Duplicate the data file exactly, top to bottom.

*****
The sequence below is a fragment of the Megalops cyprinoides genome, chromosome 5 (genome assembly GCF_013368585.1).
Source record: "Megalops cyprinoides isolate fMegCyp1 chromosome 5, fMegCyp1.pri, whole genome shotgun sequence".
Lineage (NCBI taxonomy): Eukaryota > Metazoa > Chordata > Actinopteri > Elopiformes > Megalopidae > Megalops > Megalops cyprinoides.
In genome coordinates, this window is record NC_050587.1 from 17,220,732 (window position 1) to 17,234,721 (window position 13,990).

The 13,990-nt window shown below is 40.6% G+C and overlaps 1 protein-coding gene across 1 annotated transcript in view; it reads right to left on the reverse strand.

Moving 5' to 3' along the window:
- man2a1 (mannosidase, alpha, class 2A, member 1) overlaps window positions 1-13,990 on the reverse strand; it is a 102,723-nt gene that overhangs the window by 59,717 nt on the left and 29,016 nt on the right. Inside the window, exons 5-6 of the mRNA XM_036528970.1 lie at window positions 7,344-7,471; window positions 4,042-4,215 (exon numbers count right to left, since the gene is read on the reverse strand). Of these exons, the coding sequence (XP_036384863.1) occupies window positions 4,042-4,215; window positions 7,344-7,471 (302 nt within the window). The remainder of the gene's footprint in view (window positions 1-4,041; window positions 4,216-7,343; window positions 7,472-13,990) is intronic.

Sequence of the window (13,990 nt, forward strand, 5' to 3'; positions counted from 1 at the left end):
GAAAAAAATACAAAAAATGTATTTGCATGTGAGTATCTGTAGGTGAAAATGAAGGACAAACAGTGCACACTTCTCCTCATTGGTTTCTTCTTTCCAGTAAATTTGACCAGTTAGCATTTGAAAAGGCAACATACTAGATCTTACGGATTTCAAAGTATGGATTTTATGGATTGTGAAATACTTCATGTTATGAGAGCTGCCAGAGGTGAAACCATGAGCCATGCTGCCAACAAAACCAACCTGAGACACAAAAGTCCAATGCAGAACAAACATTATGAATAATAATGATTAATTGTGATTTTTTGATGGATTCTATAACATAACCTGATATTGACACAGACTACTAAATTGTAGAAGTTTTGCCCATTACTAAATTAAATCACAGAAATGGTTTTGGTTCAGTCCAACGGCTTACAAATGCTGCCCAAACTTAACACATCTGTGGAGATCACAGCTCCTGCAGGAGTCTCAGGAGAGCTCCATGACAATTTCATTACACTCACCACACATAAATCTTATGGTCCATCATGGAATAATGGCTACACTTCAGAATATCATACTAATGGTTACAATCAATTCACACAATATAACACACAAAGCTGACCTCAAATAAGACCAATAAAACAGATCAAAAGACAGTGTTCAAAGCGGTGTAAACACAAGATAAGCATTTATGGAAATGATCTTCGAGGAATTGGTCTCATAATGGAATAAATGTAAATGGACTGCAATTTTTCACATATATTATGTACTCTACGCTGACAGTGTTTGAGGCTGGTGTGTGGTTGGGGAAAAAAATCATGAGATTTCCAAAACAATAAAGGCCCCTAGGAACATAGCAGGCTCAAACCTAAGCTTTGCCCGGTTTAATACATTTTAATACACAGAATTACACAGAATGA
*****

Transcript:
The sequence below is a fragment of the Megalops cyprinoides genome, chromosome 5 (genome assembly GCF_013368585.1).
Source record: "Megalops cyprinoides isolate fMegCyp1 chromosome 5, fMegCyp1.pri, whole genome shotgun sequence".
Lineage (NCBI taxonomy): Eukaryota > Metazoa > Chordata > Actinopteri > Elopiformes > Megalopidae > Megalops > Megalops cyprinoides.
In genome coordinates, this window is record NC_050587.1 from 17,220,732 (window position 1) to 17,234,721 (window position 13,990).

The 13,990-nt window shown below is 40.6% G+C and overlaps 1 protein-coding gene across 1 annotated transcript in view; it reads right to left on the reverse strand.

Moving 5' to 3' along the window:
- man2a1 (mannosidase, alpha, class 2A, member 1) overlaps window positions 1-13,990 on the reverse strand; it is a 102,723-nt gene that overhangs the window by 59,717 nt on the left and 29,016 nt on the right. Inside the window, exons 5-6 of the mRNA XM_036528970.1 lie at window positions 7,344-7,471; window positions 4,042-4,215 (exon numbers count right to left, since the gene is read on the reverse strand). Of these exons, the coding sequence (XP_036384863.1) occupies window positions 4,042-4,215; window positions 7,344-7,471 (302 nt within the window). The remainder of the gene's footprint in view (window positions 1-4,041; window positions 4,216-7,343; window positions 7,472-13,990) is intronic.

Sequence of the window (13,990 nt, forward strand, 5' to 3'; positions counted from 1 at the left end):
GAAAAAAATACAAAAAATGTATTTGCATGTGAGTATCTGTAGGTGAAAATGAAGGACAAACAGTGCACACTTCTCCTCATTGGTTTCTTCTTTCCAGTAAATTTGACCAGTTAGCATTTGAAAAGGCAACATACTAGATCTTACGGATTTCAAAGTATGGATTTTATGGATTGTGAAATACTTCATGTTATGAGAGCTGCCAGAGGTGAAACCATGAGCCATGCTGCCAACAAAACCAACCTGAGACACAAAAGTCCAATGCAGAACAAACATTATGAATAATAATGATTAATTGTGATTTTTTGATGGATTCTATAACATAACCTGATATTGACACAGACTACTAAATTGTAGAAGTTTTGCCCATTACTAAATTAAATCACAGAAATGGTTTTGGTTCAGTCCAACGGCTTACAAATGCTGCCCAAACTTAACACATCTGTGGAGATCACAGCTCCTGCAGGAGTCTCAGGAGAGCTCCATGACAATTTCATTACACTCACCACACATAAATCTTATGGTCCATCATGGAATAATGGCTACACTTCAGAATATCATACTAATGGTTACAATCAATTCACACAATATAACACACAAAGCTGACCTCAAATAAGACCAATAAAACAGATCAAAAGACAGTGTTCAAAGCGGTGTAAACACAAGATAAGCATTTATGGAAATGATCTTCGAGGAATTGGTCTCATAATGGAATAAATGTAAATGGACTGCAATTTTTCACATATATTATGTACTCTACGCTGACAGTGTTTGAGGCTGGTGTGTGGTTGGGGAAAAAAATCATGAGATTTCCAAAACAATAAAGGCCCCTAGGAACATAGCAGGCTCAAACCTAAGCTTTGCCCGGTTTAATACATTTTAATACACAGAATTACACAGAATGA